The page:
Emotion-Hacking Technique Transforms Caregiving Perspectives

By: Terri Hayes

Emotion-Hacking Technique Transforms Caregiving Perspectives 

A ‘caregiver’ typically conjures images of family members or professionals supporting a child or an adult in need. However, these boundaries can stretch much further. Consider this: if you’re a teacher, you’re a caregiver. The same goes for a boss or supervisor. In reality, most of us extend care and support to others in various capacities beyond ourselves. 

Recently, I picked up a valuable technique from Tony Robbins. It’s a method aimed at dialing down the intensity of emotions often labeled as negative. For caregivers, this approach holds immense significance as they frequently encounter these challenging emotions. 

The process involves identifying emotions that frequently arise and then devising alternative words to disrupt these patterns or reduce their intensity. One of the emotions I fall prey to more than I’d like is frustration. Tony suggests two substitutions for frustrated – “challenged” and “fascinated.”  

Just to spark some ideas, here are a few more examples many of us might relate to: 

Angry to Disenchanted 

Anxious to Expectant or A little concerned 

Depressed to Calm before action; Not on top of it; or On the road to a turn-around  

Disappointed to Underwhelmed or Delayed 

Fearful to Wonderment or Inquiring 

I hate to I prefer 

Irritated to Stimulated 

Overwhelmed to Maximized; Busy; In demand; or Many opportunities 

Stressed to Busy; Blessed; or Energized 

Terrible to Different 

Alright, I might have gone a bit overboard on “a few,” but there’s a wealth of options! Feel free to experiment with different words that personally resonate with you. 

I implemented this technique while caring for my beloved mother who battled with dementia. There were moments when navigating her unpredictable behaviors due to this relentless disease felt challenging. However, as I replaced frustration with a genuine sense of curious fascination, I witnessed a remarkable shift in my own approach and internal state. I’m certain this shift also lightened the atmosphere in the room. 

How might reframing various emotions, from frustration to disappointment, anxiety to feeling overwhelmed, empower you in your caregiving roles or everyday interactions? As always, grace us with your comments below! 

High Five! 

Please find more goodness at my website: https://www.outofsmallthings.com/ 

And more blog posts to share here: https://outofsmallthings.wixsite.com/blog 


Link in case it’s needed again: https://www.tonyrobbins.com/mind-meaning/transform-your-words-in-4-steps/ 

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Triple Threat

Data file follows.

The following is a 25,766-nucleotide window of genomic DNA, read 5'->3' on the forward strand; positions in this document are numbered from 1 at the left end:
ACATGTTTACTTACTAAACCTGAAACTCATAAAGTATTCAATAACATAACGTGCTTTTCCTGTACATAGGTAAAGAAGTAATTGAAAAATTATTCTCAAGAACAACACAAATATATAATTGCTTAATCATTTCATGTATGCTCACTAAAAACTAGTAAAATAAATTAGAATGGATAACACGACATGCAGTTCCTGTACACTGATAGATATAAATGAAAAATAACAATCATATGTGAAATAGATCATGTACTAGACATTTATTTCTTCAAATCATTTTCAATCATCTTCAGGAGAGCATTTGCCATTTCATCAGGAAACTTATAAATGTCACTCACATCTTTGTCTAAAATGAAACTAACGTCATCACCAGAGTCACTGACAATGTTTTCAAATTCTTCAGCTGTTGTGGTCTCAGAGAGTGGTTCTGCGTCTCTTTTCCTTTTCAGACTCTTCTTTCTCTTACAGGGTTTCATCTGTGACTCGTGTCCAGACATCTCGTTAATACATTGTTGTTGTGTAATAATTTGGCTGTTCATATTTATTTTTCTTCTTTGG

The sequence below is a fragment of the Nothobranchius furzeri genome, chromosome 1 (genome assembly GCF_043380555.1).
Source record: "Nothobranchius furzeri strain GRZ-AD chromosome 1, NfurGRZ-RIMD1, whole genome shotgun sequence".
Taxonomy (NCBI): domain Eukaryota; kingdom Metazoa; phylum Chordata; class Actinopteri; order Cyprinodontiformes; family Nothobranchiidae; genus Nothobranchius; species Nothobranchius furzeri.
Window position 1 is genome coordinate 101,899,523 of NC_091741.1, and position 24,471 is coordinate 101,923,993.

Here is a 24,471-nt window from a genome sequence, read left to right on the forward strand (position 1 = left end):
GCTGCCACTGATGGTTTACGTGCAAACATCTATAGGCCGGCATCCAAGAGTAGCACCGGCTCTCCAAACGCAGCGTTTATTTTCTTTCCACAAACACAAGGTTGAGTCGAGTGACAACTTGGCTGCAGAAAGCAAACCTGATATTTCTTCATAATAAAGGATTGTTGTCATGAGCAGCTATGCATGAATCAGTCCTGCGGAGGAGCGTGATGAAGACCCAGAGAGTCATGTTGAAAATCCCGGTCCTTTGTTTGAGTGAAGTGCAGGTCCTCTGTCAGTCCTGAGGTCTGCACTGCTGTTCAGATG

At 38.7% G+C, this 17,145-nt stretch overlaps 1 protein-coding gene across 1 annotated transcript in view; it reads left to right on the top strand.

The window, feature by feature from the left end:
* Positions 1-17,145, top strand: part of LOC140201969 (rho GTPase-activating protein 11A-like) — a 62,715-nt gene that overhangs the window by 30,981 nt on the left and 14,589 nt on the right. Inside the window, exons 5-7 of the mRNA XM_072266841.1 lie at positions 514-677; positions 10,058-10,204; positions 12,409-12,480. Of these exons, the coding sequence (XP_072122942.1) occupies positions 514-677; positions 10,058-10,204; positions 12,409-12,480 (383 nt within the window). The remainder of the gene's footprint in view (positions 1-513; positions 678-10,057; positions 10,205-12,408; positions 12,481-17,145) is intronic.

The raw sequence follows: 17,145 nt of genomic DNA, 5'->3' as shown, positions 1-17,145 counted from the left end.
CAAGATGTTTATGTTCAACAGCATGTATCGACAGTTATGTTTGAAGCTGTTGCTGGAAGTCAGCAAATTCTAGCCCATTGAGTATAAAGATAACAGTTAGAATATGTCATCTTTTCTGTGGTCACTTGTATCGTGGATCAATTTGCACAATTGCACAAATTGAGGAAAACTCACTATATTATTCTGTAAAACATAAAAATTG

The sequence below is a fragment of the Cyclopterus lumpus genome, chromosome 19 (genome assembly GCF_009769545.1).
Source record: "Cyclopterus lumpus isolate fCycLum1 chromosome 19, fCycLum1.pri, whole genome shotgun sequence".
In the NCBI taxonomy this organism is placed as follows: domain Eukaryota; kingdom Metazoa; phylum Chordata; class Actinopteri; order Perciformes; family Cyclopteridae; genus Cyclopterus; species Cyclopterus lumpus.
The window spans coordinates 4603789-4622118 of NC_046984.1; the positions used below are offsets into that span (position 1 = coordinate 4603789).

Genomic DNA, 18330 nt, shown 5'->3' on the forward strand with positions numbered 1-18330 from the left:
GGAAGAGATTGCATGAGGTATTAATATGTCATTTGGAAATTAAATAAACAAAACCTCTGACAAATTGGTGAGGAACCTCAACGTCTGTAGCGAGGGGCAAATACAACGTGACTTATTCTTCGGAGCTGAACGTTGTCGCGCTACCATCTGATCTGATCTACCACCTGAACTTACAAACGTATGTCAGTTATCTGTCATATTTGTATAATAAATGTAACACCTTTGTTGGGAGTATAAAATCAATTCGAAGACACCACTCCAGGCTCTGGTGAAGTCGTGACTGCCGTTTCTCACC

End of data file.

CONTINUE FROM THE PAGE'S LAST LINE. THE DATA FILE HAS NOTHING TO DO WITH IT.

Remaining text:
By: Terri Hayes

I was first introduced to the term “triple threat” in the context of basketball. My coach taught me that when you get the ball, you have three options: pass, dribble, or shoot. As players become more skilled, they figure out the best move to make during every game moment. 

In our daily lives, we face a constant feed of diverse “balls” representing words from others. These might come in the form of a critical review from a boss or colleague, an unwelcome label, a sharp remark, or a harsh judgment. They’re all part of the mix, challenging us in various ways. 

We have triple threat options with every “ball” we are thrown in the form of words. So, someone “throws” us words. Begin by thoughtfully evaluating those words for accuracy, seeking out any elements of truth. This isn’t about casting shame upon oneself, but rather approaching it with honesty and curiosity. Then go to the “triple threat” options: 

#1 –If you find there’s validity in what’s been said, one avenue to explore is making adjustments. Consider how you might navigate this in the future or what present practices could be refined to bolster your skills in handling similar situations. 

#2 – If you find there is truth in the words, choose to refrain from immediate action. There’s no shame in opting to postpone addressing an issue if your reasons for doing so align with your values. Personally, and I’m sure many can relate, an extensive list of improvements can become overwhelming, hindering progress on any one item. Therefore, sometimes I opt to postpone a change until I can give it the focused attention it deserves. 

#3 – Should you determine it doesn’t align with the truth, simply let the person hold their perception of you. This approach has truly transformed things for me. It’s not always easy. Our natural inclination is to attempt to convince others differently when they misunderstand us or our intentions. This often expends energy in an unproductive way. Occasionally, there are instances where clarification is necessary, but in most cases, simply acknowledging the other person might lack the full context or information suffices. It’s a kind gesture to grant them the space to hold an incorrect belief. Understanding our own intentions, nature, and inherent goodness, allows us to be compassionate towards others who might not see things as we do, releasing the need to rectify their perceptions.